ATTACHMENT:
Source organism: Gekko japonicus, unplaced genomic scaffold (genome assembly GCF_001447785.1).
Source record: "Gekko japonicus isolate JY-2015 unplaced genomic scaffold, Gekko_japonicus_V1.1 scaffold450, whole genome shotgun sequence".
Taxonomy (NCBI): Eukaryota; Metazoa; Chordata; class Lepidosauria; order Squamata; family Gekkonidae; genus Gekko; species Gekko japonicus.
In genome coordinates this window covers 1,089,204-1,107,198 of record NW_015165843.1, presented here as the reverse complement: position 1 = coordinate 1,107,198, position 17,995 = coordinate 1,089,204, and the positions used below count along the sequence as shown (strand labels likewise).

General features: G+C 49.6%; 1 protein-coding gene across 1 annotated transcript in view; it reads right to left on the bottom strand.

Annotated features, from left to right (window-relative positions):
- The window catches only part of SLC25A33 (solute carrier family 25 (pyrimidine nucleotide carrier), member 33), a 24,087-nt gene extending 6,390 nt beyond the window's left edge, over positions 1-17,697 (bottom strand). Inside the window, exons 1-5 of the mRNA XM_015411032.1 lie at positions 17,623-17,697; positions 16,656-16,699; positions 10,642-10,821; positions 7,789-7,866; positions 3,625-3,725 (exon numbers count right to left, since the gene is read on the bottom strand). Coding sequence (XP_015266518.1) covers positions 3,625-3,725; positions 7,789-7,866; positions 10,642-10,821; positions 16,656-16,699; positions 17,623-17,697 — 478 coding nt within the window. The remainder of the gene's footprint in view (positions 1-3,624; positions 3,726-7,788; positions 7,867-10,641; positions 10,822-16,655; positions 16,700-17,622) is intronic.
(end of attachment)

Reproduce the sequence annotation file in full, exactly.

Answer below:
Source organism: Gekko japonicus, unplaced genomic scaffold (genome assembly GCF_001447785.1).
Source record: "Gekko japonicus isolate JY-2015 unplaced genomic scaffold, Gekko_japonicus_V1.1 scaffold450, whole genome shotgun sequence".
Taxonomy (NCBI): Eukaryota; Metazoa; Chordata; class Lepidosauria; order Squamata; family Gekkonidae; genus Gekko; species Gekko japonicus.
In genome coordinates this window covers 1,089,204-1,107,198 of record NW_015165843.1, presented here as the reverse complement: position 1 = coordinate 1,107,198, position 17,995 = coordinate 1,089,204, and the positions used below count along the sequence as shown (strand labels likewise).

General features: G+C 49.6%; 1 protein-coding gene across 1 annotated transcript in view; it reads right to left on the bottom strand.

Annotated features, from left to right (window-relative positions):
- The window catches only part of SLC25A33 (solute carrier family 25 (pyrimidine nucleotide carrier), member 33), a 24,087-nt gene extending 6,390 nt beyond the window's left edge, over positions 1-17,697 (bottom strand). Inside the window, exons 1-5 of the mRNA XM_015411032.1 lie at positions 17,623-17,697; positions 16,656-16,699; positions 10,642-10,821; positions 7,789-7,866; positions 3,625-3,725 (exon numbers count right to left, since the gene is read on the bottom strand). Coding sequence (XP_015266518.1) covers positions 3,625-3,725; positions 7,789-7,866; positions 10,642-10,821; positions 16,656-16,699; positions 17,623-17,697 — 478 coding nt within the window. The remainder of the gene's footprint in view (positions 1-3,624; positions 3,726-7,788; positions 7,867-10,641; positions 10,822-16,655; positions 16,700-17,622) is intronic.